- Untitled (Snake Trivet)
- late 19th or early 20th century
- 1 5⁄8 × 13 1⁄4 × 6 1⁄2 in. (4.1 × 33.7 × 16.5 cm)
- Credit Line
- The Margaret Z. Robson Collection, Gift of John E. and Douglas O. Robson
- Mediums Description
- hand-forged metal
- Animal — reptile — snake
- Object Number
From Africa to Haiti to the American South, snakes are powerful characters in belief and lore. Their imagery abounds in stories and art forms, from canes to toys to sculptures inspired by gnarled tree roots. Snakes live everywhere in rural America, but the fear these reptiles instill, particularly the venomous varieties that thrive in southern climates, has long been both real and symbolic.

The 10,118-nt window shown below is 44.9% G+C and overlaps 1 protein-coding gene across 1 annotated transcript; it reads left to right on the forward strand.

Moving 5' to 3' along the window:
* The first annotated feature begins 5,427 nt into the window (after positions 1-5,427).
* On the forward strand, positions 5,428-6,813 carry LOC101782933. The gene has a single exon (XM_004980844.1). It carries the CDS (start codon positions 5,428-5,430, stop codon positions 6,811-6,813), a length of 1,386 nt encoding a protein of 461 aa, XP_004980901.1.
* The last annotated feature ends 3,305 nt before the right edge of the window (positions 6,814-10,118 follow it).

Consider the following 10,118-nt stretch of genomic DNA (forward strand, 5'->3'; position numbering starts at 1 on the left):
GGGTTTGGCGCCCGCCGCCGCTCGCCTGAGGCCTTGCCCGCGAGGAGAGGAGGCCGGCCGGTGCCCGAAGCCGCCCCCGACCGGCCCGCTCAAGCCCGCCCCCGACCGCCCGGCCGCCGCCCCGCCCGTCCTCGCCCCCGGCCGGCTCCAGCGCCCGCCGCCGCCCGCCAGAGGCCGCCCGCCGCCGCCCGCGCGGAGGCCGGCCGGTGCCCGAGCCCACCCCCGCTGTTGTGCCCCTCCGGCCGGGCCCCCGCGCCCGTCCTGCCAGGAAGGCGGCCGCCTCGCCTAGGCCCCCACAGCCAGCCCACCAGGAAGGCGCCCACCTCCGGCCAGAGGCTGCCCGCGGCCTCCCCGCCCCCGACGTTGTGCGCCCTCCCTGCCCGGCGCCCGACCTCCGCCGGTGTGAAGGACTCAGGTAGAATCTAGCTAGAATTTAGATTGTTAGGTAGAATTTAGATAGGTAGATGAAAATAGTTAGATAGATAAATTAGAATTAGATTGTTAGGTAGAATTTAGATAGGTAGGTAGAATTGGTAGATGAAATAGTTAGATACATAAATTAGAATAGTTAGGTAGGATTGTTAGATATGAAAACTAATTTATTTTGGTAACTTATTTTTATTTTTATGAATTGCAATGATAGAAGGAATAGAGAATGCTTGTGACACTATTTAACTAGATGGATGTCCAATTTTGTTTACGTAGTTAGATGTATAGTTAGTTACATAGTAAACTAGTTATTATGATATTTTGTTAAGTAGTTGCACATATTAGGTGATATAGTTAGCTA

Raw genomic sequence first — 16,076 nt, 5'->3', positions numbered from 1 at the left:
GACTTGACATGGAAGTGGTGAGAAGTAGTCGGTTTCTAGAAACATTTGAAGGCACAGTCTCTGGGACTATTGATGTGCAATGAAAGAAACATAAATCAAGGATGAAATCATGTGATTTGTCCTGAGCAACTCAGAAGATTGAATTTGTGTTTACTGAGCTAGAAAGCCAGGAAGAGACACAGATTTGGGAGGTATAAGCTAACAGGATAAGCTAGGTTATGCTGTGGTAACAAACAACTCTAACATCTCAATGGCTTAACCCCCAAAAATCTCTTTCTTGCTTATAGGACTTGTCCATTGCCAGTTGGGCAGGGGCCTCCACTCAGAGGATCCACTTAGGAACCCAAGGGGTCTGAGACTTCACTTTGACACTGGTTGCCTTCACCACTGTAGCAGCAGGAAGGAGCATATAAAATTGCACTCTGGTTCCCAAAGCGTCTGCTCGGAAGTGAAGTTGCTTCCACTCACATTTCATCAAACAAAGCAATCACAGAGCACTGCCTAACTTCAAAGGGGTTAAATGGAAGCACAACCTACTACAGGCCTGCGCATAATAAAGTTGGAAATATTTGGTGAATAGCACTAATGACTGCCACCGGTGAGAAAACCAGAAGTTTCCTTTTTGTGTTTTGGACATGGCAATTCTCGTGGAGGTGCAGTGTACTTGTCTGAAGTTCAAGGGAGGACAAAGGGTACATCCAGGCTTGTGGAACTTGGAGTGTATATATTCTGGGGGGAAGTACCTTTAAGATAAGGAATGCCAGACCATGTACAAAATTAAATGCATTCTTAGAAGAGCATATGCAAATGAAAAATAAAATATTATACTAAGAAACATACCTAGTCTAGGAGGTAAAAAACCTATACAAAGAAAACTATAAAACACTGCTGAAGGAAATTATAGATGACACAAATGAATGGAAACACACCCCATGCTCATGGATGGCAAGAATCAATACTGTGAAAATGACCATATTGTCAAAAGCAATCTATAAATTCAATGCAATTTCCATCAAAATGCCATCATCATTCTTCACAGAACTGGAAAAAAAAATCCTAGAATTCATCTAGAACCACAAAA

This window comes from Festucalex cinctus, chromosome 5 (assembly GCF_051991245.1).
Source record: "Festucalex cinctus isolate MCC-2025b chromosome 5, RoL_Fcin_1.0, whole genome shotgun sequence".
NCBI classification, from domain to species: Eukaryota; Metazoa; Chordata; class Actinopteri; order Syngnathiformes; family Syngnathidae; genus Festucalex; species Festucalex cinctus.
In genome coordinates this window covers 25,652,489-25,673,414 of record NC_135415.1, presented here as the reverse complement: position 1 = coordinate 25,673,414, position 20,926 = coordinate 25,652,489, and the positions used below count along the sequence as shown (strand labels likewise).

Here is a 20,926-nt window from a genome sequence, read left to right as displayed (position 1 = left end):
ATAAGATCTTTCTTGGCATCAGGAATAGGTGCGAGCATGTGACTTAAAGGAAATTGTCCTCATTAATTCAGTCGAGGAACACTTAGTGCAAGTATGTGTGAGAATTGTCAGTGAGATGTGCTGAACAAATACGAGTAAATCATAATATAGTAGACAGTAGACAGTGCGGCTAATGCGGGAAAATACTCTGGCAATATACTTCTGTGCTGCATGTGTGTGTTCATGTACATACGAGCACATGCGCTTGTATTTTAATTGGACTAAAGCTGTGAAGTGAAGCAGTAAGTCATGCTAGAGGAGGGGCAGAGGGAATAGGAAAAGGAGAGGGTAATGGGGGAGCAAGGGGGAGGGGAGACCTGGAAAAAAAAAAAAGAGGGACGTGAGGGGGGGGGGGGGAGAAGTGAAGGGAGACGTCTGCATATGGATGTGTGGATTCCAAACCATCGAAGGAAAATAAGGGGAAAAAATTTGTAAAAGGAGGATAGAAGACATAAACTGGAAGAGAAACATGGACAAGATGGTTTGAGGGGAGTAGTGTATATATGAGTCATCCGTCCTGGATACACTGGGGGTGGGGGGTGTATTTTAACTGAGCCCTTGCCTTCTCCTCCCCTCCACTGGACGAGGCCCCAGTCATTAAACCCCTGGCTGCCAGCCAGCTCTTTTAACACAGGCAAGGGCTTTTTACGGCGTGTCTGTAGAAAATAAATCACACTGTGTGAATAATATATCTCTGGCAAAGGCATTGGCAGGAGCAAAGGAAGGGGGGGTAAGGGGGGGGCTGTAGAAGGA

For cultures the world over, a coiled snake is a sign of ill fate—peril awaiting unseen in the grass. In Africa and its diaspora, iron is a revered material that can activate spiritual power; the blacksmith, a master of transformation and supernatural power. While it is unknown whether the maker of the snake trivet was an African American, blacksmithing was a prominent trade skill for Black makers in the United States, both before Emancipation and after, and the symbolism embodied in both the material and act of shaping it suggests this possibility.
(We Are Made of Stories: Self-Taught Artists in the Robson Family Collection, 2022)